The Shulchan Aruch also rules (OC 307:19; Mishna Brura footnote 71) that in a case of sudden danger, one is even permitted to promise financial compensation for the work – by announcing “Anyone who extinguishes the fire or saves items will not lose out.” The Mishna Brura stipulates, though, that the direct conditional cannot be used – “If you extinguish the fire or save my belongings,” because although extinguishing a fire is a rabbinic prohibition, one must be careful with his word choice in order to retain awareness of Hilchos Shabbos – so one will not come to desecrate it himself.
It is important here to note that this is only relevant where the fire presents no threat to human life. Where a life may be endangered as a result of the fire or smoke, the flames must be extinguished as soon as possible, even by a Jew.
Passing on the Message
What should one do when faced with the danger of a major loss, and the gentile he called in does not understand his hints?
The Mishna Brura (307:24) mentions a halachic dispute among Achronim what the halachic status is of one who tells a gentile to ask another gentile to perform a Torah prohibited action. The Avodas Hagershoni (quoted in the Chavos Yair 53) prohibits it, but the Chavos Yair (ibid) permits it, stating that only telling another gentile to hire workers is forbidden. The Mishna Brura rules that in order to prevent a significant loss one is permitted to ask a gentile to ask another gentile to do the job. Therefore, if one can tell a gentile to tell another gentile to do something, it is permitted to send explicit orders.
Where animals may suffer extensively, Chazal permit telling a gentile to perform Torah prohibited actions. Therefore, the Shulchan Aruch writes (OC 305:20) that one is permitted to tell a gentile farmhand to go milk the cow. The Mishna Brura (footnote 73) writes that preferably, one should tell the gentile to milk the cow into a food, because in this case milking is only rabbinically prohibited.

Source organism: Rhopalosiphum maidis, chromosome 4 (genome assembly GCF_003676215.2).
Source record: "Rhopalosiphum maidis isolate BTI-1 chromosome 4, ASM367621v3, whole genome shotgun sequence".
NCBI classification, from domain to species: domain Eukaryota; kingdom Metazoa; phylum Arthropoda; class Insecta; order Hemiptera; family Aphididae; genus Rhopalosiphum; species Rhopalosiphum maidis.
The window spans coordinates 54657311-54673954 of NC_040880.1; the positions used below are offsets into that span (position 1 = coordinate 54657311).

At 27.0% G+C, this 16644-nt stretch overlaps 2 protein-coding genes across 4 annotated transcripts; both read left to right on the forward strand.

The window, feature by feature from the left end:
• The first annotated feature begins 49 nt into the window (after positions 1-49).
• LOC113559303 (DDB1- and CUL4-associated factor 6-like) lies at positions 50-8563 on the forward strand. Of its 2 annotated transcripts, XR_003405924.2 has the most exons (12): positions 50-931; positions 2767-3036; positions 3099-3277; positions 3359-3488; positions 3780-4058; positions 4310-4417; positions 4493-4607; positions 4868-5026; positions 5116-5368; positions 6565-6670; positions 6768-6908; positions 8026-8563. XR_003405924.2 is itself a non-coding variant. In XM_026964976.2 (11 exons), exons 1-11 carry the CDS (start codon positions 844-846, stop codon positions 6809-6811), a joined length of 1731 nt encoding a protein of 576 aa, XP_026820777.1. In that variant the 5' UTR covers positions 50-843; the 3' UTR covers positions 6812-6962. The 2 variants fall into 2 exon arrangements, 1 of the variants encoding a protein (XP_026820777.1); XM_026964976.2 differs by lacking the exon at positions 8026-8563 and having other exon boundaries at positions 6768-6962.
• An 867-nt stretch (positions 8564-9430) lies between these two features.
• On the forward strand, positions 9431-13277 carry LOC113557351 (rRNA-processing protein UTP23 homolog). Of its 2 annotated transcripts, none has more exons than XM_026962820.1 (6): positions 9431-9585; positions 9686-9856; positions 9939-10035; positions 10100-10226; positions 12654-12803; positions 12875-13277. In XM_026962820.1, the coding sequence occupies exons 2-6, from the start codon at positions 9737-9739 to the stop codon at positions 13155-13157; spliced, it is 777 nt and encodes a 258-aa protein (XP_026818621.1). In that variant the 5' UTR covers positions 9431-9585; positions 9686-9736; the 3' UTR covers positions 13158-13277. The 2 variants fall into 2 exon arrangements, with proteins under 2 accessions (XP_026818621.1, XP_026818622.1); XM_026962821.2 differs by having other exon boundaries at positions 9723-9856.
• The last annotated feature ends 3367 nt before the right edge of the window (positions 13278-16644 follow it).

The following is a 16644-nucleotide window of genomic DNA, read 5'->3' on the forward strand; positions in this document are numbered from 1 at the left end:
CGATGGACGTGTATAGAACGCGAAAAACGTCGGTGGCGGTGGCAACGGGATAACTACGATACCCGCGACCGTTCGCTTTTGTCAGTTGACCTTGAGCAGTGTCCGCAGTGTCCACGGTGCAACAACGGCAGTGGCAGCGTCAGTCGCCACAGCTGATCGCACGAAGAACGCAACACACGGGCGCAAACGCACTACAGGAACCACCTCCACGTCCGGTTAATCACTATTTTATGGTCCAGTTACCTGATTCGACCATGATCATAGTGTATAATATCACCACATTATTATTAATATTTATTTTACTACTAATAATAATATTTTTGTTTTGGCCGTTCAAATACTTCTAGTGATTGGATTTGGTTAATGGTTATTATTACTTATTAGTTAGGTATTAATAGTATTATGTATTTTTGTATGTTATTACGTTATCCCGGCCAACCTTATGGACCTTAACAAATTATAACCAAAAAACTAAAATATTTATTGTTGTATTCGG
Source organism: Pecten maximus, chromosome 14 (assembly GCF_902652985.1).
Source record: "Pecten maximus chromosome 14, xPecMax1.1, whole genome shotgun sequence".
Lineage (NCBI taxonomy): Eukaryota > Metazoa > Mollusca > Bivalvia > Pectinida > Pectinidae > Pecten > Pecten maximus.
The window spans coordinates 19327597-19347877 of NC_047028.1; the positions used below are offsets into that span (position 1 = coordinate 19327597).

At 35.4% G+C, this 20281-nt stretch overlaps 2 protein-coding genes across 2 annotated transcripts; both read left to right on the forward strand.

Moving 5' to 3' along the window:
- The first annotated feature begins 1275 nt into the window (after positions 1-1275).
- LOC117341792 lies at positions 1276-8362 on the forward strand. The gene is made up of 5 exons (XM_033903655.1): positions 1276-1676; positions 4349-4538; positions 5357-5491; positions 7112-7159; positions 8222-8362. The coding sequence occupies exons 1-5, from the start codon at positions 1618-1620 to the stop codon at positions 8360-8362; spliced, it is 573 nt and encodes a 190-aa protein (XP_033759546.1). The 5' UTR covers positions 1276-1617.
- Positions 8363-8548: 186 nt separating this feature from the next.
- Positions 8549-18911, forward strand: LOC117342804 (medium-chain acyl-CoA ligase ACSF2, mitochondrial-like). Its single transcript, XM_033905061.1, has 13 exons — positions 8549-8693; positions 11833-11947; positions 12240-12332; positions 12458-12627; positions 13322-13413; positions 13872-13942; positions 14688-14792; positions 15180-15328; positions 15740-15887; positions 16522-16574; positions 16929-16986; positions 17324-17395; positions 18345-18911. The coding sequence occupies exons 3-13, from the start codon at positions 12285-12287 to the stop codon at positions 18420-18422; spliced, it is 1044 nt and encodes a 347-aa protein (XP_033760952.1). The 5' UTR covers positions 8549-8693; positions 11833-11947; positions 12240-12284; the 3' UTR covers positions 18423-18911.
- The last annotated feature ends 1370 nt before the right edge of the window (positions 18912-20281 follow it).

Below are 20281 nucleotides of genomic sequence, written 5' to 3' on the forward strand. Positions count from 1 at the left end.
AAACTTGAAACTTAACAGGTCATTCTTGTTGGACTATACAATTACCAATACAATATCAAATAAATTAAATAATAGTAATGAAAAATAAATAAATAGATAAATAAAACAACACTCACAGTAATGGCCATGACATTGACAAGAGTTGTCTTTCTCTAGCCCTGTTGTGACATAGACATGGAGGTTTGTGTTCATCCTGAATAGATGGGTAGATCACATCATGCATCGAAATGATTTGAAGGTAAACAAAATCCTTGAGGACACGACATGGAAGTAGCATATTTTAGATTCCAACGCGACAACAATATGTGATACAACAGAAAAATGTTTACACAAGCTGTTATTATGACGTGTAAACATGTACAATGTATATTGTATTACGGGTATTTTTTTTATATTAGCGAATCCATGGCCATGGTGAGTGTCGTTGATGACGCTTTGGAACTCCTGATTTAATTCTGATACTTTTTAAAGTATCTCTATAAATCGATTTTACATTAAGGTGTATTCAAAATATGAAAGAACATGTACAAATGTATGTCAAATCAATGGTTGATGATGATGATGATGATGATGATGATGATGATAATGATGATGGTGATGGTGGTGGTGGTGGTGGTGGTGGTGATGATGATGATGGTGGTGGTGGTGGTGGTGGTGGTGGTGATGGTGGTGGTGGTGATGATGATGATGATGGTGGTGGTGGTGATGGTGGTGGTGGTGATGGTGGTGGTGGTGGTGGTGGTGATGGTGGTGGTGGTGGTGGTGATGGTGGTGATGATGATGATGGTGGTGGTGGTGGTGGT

We should note that a Jew may not drink this milk until after Shabbos, even though the milking was done by a gentile.
There is no prohibition involved in telling a gentile to perform a certain action in a permissible way if he goes ahead and does it in a forbidden way. The prohibited action was done by the gentile for his own ease, and therefore, no transgression took place.
Chazal permitted directing a gentile to perform forbidden actions on Shabbos when the actions benefit the ill with a life-threatening condition; one whose limb is in danger; for a young child’s needs; and to prevent significant suffering from an animal.
For mitzva purposes; pain irrelated to illness; or to prevent a large loss, Chazal permitted telling a gentile to perform only rabbinically prohibited actions. For a significant loss one is also permitted to call a gentile and allow him to infer the necessary steps. If necessary, one is also allowed to instruct a gentile to tell another gentile to do something.
Where the threat of loss is sudden, such as in case of a fire, Chazal instituted extra precaution to maintain the sanctity of Shabbos. To that end, they required using a general proclamation to announce the request, such as: “Anyone who extinguishes the flames or saves possessions will not lose out.”